Cyclone Gabrielle: Lives ‘turned upside down . . . destroyed’, says PM

NZ Prime Minister Chris Hipkins
NZ Prime Minister Chris Hipkins . . . "Many have worked themselves to utter exhaustion." Image: Nate McKinnon/RNZ News

RNZ News

Almost 30,000 homes have no power and major supply chains have been disrupted in Aotearoa New Zealand — and Prime Minister Chris Hipkins is also warning that more fatalities from Cyclone Gabrielle remain possible.

Hipkins said it was now seven days after the cyclone had passed through and the true extent of the devastation and loss was becoming clearer with every passing day.

“Lives have been turned upside down, many people have seen their homes and all their possessions completely destroyed,” he told a media briefing in Wellington late yesterday.

Countless others have been displaced, tragically so far 11 people have lost their lives, and more fatalities remain possible.”

He said 28,000 homes remained without power.

“Telecommunications have been severely disrupted, fresh water is in short supply in some areas and roads have been badly damaged, limiting access to some areas and causing significant delays in others,” he said.

He said supply chains had been disrupted and moving goods around had been “incredibly challenging”.

“Crops have been badly damaged, many completely destroyed.”

Death toll 11
Earlier yesterday, police confirmed two further deaths relating to the cyclone, bringing the total to 11.

Hipkins today paid tribute to emergency services and first responders, who had done New Zealand proud.

Watch the media briefing

Video: RNZ News

“Many have worked themselves to utter exhaustion. The stress and strain of the last week is clearly starting to show, and particularly in places where power and communications remains disrupted, we know that tensions can be high.”

He said nobody should underestimate the psychological toll this disaster was taking on some New Zealanders.

“The past week has pushed many to their limit, even more so given it comes on top of other weather events, the disruption of a global pandemic and too many other significant and disruptive challenges to mention — our resilience is being tested like never before,” Hipkins said.

“But as we’ve repeatedly seen in recent times, adversity brings out the best in Kiwis. We rally together and we support each other.

“We look out for our neighbours, we go the extra mile to protect the vulnerable, we share and we care. ”

The Australian emergency responders announced on Friday they were supporting Fire & Emergency NZ with a 27-person impact assessment team and Hipkins said 25 of them were already on the ground in the Hawke’s Bay, with two supporting the national co-ordination centre.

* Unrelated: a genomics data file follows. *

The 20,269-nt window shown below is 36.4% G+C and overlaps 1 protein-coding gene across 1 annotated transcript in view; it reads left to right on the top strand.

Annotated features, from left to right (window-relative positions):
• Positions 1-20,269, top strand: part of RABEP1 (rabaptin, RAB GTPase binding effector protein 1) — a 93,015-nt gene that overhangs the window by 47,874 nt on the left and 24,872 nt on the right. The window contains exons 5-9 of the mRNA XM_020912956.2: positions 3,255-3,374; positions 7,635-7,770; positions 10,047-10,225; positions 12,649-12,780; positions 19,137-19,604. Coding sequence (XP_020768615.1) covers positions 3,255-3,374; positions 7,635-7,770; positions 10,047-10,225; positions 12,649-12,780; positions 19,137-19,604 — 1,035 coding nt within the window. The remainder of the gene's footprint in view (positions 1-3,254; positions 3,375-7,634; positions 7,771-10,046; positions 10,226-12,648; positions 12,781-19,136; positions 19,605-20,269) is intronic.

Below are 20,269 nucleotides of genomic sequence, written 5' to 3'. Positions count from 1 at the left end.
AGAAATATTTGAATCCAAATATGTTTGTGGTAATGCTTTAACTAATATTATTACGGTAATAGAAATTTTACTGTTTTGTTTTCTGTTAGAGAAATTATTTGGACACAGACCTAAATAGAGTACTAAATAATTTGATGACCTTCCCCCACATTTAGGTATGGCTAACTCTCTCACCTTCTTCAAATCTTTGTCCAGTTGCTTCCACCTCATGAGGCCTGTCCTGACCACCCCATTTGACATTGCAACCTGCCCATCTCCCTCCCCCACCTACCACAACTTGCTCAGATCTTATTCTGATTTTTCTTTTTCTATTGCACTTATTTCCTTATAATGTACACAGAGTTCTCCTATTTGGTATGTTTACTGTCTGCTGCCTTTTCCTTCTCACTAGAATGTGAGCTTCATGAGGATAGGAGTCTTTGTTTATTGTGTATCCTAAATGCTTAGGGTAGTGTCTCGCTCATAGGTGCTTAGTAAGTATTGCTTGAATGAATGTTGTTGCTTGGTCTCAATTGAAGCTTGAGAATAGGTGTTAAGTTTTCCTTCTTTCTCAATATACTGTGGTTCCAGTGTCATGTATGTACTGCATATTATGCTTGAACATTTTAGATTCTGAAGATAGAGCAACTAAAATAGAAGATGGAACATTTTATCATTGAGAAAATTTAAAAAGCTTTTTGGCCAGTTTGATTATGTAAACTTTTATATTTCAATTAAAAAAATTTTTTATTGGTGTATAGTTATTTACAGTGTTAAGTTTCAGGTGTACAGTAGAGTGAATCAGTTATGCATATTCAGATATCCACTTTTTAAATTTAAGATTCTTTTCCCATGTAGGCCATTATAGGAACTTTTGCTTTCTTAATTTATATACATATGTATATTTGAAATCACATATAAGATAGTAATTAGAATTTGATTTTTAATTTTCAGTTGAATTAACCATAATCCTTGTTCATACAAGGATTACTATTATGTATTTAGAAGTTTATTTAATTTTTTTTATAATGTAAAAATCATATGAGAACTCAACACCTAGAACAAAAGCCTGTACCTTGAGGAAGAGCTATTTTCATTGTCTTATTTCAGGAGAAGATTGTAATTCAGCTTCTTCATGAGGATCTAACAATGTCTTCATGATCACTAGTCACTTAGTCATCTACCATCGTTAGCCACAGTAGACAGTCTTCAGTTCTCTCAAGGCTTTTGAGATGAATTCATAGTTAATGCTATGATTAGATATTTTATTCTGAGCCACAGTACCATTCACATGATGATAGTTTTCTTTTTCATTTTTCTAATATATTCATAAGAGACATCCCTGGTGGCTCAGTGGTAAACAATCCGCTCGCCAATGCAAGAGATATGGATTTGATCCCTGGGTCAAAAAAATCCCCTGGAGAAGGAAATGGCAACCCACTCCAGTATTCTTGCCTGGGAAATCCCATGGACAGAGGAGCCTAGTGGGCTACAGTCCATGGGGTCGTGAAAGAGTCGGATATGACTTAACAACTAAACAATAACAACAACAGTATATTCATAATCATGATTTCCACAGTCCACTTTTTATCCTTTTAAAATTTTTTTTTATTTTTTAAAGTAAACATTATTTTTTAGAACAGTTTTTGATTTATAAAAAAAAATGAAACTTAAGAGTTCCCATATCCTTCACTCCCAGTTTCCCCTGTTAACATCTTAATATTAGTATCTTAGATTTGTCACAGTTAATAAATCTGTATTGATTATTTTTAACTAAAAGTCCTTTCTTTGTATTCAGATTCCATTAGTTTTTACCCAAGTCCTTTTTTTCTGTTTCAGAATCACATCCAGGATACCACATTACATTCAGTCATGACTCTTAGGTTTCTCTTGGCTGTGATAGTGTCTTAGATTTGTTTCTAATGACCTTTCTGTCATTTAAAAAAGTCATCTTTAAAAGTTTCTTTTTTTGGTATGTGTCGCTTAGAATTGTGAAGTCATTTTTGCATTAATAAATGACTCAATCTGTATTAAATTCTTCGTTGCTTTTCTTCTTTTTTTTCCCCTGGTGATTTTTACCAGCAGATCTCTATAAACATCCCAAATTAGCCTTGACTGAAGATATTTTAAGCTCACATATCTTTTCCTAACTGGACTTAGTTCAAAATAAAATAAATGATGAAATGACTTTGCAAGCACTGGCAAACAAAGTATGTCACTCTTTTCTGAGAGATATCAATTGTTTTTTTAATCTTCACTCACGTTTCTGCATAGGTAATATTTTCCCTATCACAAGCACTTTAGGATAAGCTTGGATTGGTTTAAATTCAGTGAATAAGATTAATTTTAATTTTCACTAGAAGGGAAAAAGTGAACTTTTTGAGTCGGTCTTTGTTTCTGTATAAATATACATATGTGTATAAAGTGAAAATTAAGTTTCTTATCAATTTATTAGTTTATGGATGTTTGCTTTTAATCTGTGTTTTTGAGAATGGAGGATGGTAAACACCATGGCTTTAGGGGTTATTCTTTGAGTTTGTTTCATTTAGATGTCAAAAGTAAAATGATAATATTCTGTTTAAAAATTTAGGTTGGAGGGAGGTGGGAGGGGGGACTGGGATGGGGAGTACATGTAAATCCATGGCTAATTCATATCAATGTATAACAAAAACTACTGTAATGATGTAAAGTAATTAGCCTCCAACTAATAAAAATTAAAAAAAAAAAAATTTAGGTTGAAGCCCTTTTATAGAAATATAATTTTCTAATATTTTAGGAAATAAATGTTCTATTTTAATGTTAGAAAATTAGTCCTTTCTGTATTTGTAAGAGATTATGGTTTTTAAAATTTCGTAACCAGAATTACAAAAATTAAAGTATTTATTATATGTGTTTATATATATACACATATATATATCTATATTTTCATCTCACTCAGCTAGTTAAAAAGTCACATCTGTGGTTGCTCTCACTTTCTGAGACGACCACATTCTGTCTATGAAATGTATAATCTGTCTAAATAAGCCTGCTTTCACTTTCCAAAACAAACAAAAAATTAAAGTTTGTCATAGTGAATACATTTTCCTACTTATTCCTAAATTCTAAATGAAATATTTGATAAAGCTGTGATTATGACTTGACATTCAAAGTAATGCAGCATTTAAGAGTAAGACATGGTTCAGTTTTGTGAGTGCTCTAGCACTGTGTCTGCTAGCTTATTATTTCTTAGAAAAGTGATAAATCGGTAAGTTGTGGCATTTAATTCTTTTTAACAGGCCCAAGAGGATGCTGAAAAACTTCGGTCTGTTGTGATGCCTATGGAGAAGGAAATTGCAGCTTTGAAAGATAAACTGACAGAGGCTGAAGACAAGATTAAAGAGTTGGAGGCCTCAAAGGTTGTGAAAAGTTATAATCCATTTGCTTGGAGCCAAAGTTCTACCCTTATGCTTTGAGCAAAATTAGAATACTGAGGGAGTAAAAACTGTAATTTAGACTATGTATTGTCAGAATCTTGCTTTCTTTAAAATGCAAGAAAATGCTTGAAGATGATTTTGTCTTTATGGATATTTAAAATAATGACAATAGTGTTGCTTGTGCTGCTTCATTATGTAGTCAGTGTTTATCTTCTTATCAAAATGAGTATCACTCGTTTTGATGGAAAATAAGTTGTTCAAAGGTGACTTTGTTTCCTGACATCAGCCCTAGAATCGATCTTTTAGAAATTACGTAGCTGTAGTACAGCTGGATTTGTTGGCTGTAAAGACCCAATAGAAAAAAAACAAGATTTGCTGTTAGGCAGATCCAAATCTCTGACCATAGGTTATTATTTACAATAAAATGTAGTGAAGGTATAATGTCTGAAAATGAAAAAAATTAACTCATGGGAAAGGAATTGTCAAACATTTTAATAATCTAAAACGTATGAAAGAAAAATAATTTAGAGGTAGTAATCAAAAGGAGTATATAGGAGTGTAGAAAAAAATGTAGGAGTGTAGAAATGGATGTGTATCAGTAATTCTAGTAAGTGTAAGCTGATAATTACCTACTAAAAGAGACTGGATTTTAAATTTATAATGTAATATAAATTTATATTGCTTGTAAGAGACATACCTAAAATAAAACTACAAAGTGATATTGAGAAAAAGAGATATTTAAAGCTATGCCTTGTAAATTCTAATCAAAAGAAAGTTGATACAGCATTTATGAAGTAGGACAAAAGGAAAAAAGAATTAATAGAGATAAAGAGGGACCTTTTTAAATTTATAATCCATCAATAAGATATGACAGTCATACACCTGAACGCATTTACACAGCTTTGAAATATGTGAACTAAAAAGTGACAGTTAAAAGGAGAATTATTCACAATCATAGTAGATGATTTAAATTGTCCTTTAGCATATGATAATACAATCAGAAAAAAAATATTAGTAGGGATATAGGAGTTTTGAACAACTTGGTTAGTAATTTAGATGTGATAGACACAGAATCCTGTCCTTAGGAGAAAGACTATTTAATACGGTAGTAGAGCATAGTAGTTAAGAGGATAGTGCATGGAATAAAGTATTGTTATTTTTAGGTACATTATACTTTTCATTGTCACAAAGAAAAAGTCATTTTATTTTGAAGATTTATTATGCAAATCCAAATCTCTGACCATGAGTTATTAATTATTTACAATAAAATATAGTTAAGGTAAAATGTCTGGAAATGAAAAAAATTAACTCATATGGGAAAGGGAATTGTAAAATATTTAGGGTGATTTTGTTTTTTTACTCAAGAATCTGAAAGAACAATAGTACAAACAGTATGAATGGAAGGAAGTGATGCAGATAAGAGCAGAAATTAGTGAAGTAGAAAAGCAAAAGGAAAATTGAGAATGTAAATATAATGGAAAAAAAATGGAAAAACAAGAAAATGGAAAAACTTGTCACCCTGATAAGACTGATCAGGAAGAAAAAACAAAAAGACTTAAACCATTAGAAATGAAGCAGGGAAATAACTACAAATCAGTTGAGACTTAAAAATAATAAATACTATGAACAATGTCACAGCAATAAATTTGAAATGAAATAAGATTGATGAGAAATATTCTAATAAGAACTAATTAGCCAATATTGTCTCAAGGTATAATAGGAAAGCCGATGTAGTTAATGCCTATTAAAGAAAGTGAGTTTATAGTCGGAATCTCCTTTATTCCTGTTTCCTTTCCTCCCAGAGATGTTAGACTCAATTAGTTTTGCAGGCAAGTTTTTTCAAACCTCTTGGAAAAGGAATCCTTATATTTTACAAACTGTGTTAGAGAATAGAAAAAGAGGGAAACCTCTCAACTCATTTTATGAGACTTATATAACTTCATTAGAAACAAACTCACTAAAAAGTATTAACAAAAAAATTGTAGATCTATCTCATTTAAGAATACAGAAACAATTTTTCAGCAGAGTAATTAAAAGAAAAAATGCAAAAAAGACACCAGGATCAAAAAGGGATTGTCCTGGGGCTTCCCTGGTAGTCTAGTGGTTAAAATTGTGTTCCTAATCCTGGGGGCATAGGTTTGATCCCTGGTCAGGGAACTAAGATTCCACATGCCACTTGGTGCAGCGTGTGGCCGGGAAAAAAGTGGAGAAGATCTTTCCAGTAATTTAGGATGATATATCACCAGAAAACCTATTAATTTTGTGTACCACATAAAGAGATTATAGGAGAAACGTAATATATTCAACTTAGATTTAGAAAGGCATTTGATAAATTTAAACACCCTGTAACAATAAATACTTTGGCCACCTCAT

He said Aotearoa had also accepted an offer of support from Fiji — 10 personnel from their defence force, four fire authority crew and four national disaster management officials were preparing to leave for New Zealand in the coming days.

Flooding in Napier NZ
Flooding in Napier after Cyclone Gabrielle, as seen from the air. Image: NZDF/RNZ News

Crucial satellite imagery
He added that the United States and Australia — through the New Zealand Defence Force — had provided crucial satellite imagery products of the affected areas.

“And we’re in the final stages of working to accept an offer from the Australian Defence Force who will support the New Zealand Defence Force with a C-130 transport aircraft, air load teams to rig freight on the aircraft and environmental health staff to assist in analysing health risks.

“All of this will be a great help and we thank Fiji and the United States as we thank Australia.”

Hipkins said making a monetary donation was the single most helpful thing people can do in the wake of the cyclone to support those disrupted communities, because “that enables the support organisations to [require] what is needed in those communities”.

He said there was no doubt that New Zealand had a steep mountain ahead of it.

Tough calls
“Our attention over the past week has been focused on the initial emergency response, rescuing those stranded, restoring lifelines and removing hazards. In some areas that still remains very much the focus, in other areas though, recovery is starting to get underway,” Hipkins said.

“As the shape of the damage and the need becomes clearer we’ll be able to shape our response accordingly.

“We know that this will come with a big price tag and we will have to once again reprioritise and refocus our efforts and our resources. We will build back better, but we will also need to build back more resilient than before.”

He said the country had underinvested in infrastructure for far too long and that had to change.

“If we’re going to build back better and if we’re going to build back quickly, some tough calls will need to be made, and I’m absolutely committed to doing that.”

This article is republished under a community partnership agreement with RNZ.

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